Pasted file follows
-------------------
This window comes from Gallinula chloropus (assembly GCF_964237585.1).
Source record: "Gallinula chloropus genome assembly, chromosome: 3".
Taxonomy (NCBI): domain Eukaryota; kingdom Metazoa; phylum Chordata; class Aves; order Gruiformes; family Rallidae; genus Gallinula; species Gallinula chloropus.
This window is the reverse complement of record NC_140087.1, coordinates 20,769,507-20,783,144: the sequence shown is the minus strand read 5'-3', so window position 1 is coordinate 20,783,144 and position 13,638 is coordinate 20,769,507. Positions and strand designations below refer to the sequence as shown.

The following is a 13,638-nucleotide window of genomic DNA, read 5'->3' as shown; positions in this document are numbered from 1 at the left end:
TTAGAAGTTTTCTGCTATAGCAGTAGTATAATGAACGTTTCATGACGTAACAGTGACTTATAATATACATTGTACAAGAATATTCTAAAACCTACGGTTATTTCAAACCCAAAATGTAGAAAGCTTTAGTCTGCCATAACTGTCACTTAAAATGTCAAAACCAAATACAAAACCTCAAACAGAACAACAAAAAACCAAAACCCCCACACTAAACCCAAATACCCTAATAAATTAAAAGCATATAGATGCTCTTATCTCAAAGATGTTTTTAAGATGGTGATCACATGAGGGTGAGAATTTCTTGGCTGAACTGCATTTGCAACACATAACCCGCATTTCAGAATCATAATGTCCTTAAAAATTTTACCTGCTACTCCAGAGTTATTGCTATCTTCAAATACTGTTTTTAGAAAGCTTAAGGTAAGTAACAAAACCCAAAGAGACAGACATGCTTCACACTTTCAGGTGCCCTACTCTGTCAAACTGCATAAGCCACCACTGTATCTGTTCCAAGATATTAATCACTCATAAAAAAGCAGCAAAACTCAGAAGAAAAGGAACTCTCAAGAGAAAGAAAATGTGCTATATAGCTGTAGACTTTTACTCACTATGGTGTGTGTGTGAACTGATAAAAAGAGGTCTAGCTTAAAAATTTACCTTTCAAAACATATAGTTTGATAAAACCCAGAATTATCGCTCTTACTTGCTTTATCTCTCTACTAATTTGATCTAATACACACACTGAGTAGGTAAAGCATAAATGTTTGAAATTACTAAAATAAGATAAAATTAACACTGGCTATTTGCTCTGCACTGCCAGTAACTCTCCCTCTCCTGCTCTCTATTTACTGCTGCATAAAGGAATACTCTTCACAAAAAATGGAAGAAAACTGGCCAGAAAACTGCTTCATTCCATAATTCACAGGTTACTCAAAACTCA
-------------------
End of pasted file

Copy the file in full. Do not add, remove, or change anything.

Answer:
This window comes from Gallinula chloropus (assembly GCF_964237585.1).
Source record: "Gallinula chloropus genome assembly, chromosome: 3".
Taxonomy (NCBI): domain Eukaryota; kingdom Metazoa; phylum Chordata; class Aves; order Gruiformes; family Rallidae; genus Gallinula; species Gallinula chloropus.
This window is the reverse complement of record NC_140087.1, coordinates 20,769,507-20,783,144: the sequence shown is the minus strand read 5'-3', so window position 1 is coordinate 20,783,144 and position 13,638 is coordinate 20,769,507. Positions and strand designations below refer to the sequence as shown.

The following is a 13,638-nucleotide window of genomic DNA, read 5'->3' as shown; positions in this document are numbered from 1 at the left end:
TTAGAAGTTTTCTGCTATAGCAGTAGTATAATGAACGTTTCATGACGTAACAGTGACTTATAATATACATTGTACAAGAATATTCTAAAACCTACGGTTATTTCAAACCCAAAATGTAGAAAGCTTTAGTCTGCCATAACTGTCACTTAAAATGTCAAAACCAAATACAAAACCTCAAACAGAACAACAAAAAACCAAAACCCCCACACTAAACCCAAATACCCTAATAAATTAAAAGCATATAGATGCTCTTATCTCAAAGATGTTTTTAAGATGGTGATCACATGAGGGTGAGAATTTCTTGGCTGAACTGCATTTGCAACACATAACCCGCATTTCAGAATCATAATGTCCTTAAAAATTTTACCTGCTACTCCAGAGTTATTGCTATCTTCAAATACTGTTTTTAGAAAGCTTAAGGTAAGTAACAAAACCCAAAGAGACAGACATGCTTCACACTTTCAGGTGCCCTACTCTGTCAAACTGCATAAGCCACCACTGTATCTGTTCCAAGATATTAATCACTCATAAAAAAGCAGCAAAACTCAGAAGAAAAGGAACTCTCAAGAGAAAGAAAATGTGCTATATAGCTGTAGACTTTTACTCACTATGGTGTGTGTGTGAACTGATAAAAAGAGGTCTAGCTTAAAAATTTACCTTTCAAAACATATAGTTTGATAAAACCCAGAATTATCGCTCTTACTTGCTTTATCTCTCTACTAATTTGATCTAATACACACACTGAGTAGGTAAAGCATAAATGTTTGAAATTACTAAAATAAGATAAAATTAACACTGGCTATTTGCTCTGCACTGCCAGTAACTCTCCCTCTCCTGCTCTCTATTTACTGCTGCATAAAGGAATACTCTTCACAAAAAATGGAAGAAAACTGGCCAGAAAACTGCTTCATTCCATAATTCACAGGTTACTCAAAACTCA